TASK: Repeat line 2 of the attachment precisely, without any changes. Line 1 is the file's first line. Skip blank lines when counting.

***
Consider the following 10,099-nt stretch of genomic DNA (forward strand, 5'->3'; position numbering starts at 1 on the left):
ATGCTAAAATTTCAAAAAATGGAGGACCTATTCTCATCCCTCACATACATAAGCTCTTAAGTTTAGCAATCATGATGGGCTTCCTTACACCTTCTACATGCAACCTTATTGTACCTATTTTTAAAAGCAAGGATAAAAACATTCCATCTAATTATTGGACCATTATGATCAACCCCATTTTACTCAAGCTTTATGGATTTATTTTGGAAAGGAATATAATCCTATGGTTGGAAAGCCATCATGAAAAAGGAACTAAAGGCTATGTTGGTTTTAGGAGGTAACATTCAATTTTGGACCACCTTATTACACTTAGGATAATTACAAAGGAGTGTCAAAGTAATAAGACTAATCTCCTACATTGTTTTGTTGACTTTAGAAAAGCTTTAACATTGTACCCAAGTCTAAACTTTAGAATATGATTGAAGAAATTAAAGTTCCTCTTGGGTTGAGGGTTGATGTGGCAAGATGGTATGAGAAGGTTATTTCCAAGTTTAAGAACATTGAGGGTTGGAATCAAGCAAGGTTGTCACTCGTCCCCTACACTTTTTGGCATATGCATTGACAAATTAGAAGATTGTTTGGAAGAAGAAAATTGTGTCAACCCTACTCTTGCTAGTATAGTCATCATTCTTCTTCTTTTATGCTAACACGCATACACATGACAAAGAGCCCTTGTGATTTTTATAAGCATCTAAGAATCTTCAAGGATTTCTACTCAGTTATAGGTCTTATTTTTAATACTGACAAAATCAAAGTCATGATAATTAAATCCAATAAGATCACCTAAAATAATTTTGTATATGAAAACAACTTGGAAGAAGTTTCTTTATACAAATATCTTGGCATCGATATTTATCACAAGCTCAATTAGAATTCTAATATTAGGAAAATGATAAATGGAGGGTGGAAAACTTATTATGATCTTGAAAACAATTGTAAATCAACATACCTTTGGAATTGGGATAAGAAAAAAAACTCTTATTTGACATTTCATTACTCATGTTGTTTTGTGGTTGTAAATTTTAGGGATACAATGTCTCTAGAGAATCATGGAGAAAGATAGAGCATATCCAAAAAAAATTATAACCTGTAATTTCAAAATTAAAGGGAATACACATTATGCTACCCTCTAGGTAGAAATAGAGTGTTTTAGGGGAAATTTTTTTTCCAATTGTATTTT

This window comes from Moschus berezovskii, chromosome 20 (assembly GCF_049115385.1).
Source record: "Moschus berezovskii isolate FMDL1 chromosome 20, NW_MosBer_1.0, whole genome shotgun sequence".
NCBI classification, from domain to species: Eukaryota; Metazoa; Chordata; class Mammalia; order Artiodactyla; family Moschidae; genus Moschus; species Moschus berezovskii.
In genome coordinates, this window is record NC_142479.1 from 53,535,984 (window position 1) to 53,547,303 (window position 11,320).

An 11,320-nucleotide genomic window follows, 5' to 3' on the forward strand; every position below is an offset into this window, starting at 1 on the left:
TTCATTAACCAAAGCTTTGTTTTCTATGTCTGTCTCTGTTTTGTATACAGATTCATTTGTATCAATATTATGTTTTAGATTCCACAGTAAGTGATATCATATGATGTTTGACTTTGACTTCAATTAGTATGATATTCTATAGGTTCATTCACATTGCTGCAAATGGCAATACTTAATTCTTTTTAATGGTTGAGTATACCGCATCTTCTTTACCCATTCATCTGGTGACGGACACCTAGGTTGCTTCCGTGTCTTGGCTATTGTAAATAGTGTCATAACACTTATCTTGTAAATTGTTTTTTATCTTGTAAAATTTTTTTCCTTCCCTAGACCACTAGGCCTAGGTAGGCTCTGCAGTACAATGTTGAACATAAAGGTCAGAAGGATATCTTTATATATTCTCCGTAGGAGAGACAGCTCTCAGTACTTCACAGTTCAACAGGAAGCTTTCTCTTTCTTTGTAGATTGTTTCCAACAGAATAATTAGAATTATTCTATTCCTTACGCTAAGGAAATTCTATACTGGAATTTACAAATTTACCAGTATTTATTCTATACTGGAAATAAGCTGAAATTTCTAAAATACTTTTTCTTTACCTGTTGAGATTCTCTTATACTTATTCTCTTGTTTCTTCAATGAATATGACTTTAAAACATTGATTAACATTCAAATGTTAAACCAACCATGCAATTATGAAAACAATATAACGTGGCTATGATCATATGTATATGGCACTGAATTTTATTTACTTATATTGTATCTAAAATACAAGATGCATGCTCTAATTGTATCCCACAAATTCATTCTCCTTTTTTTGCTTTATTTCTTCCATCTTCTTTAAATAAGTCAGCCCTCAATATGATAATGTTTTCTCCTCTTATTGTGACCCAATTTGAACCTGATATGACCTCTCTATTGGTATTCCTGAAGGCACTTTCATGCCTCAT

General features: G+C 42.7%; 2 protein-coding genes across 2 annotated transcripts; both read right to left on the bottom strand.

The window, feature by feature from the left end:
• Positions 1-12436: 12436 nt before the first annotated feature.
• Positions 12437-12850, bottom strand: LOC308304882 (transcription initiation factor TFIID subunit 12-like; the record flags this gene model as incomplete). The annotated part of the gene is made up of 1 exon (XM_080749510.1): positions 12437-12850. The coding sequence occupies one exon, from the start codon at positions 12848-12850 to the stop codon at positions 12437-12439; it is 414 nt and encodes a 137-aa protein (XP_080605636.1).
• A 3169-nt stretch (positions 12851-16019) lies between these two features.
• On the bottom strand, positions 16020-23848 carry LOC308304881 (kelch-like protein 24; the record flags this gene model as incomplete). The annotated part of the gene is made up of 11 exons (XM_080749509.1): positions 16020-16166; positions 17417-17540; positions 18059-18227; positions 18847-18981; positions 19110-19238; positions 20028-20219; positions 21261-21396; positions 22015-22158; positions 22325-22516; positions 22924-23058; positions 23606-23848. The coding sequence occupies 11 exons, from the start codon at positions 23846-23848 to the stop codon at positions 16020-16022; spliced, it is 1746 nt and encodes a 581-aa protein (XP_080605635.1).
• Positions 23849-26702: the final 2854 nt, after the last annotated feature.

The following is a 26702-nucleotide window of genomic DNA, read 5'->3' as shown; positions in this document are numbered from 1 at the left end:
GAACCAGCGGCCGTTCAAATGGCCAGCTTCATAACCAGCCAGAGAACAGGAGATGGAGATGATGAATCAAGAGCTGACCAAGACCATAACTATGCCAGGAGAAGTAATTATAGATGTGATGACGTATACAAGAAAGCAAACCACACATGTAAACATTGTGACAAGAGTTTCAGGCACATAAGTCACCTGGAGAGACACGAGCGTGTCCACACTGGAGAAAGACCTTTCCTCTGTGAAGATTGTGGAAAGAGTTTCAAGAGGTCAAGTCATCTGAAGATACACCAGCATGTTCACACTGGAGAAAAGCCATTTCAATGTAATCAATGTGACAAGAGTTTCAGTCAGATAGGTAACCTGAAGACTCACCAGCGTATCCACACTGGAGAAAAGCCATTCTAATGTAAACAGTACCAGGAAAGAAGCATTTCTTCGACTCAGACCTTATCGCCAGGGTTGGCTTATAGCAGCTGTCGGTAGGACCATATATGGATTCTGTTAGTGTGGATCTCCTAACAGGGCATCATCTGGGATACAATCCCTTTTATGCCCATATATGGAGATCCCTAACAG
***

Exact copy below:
ATGCTAAAATTTCAAAAAATGGAGGACCTATTCTCATCCCTCACATACATAAGCTCTTAAGTTTAGCAATCATGATGGGCTTCCTTACACCTTCTACATGCAACCTTATTGTACCTATTTTTAAAAGCAAGGATAAAAACATTCCATCTAATTATTGGACCATTATGATCAACCCCATTTTACTCAAGCTTTATGGATTTATTTTGGAAAGGAATATAATCCTATGGTTGGAAAGCCATCATGAAAAAGGAACTAAAGGCTATGTTGGTTTTAGGAGGTAACATTCAATTTTGGACCACCTTATTACACTTAGGATAATTACAAAGGAGTGTCAAAGTAATAAGACTAATCTCCTACATTGTTTTGTTGACTTTAGAAAAGCTTTAACATTGTACCCAAGTCTAAACTTTAGAATATGATTGAAGAAATTAAAGTTCCTCTTGGGTTGAGGGTTGATGTGGCAAGATGGTATGAGAAGGTTATTTCCAAGTTTAAGAACATTGAGGGTTGGAATCAAGCAAGGTTGTCACTCGTCCCCTACACTTTTTGGCATATGCATTGACAAATTAGAAGATTGTTTGGAAGAAGAAAATTGTGTCAACCCTACTCTTGCTAGTATAGTCATCATTCTTCTTCTTTTATGCTAACACGCATACACATGACAAAGAGCCCTTGTGATTTTTATAAGCATCTAAGAATCTTCAAGGATTTCTACTCAGTTATAGGTCTTATTTTTAATACTGACAAAATCAAAGTCATGATAATTAAATCCAATAAGATCACCTAAAATAATTTTGTATATGAAAACAACTTGGAAGAAGTTTCTTTATACAAATATCTTGGCATCGATATTTATCACAAGCTCAATTAGAATTCTAATATTAGGAAAATGATAAATGGAGGGTGGAAAACTTATTATGATCTTGAAAACAATTGTAAATCAACATACCTTTGGAATTGGGATAAGAAAAAAAACTCTTATTTGACATTTCATTACTCATGTTGTTTTGTGGTTGTAAATTTTAGGGATACAATGTCTCTAGAGAATCATGGAGAAAGATAGAGCATATCCAAAAAAAATTATAACCTGTAATTTCAAAATTAAAGGGAATACACATTATGCTACCCTCTAGGTAGAAATAGAGTGTTTTAGGGGAAATTTTTTTTCCAATTGTATTTT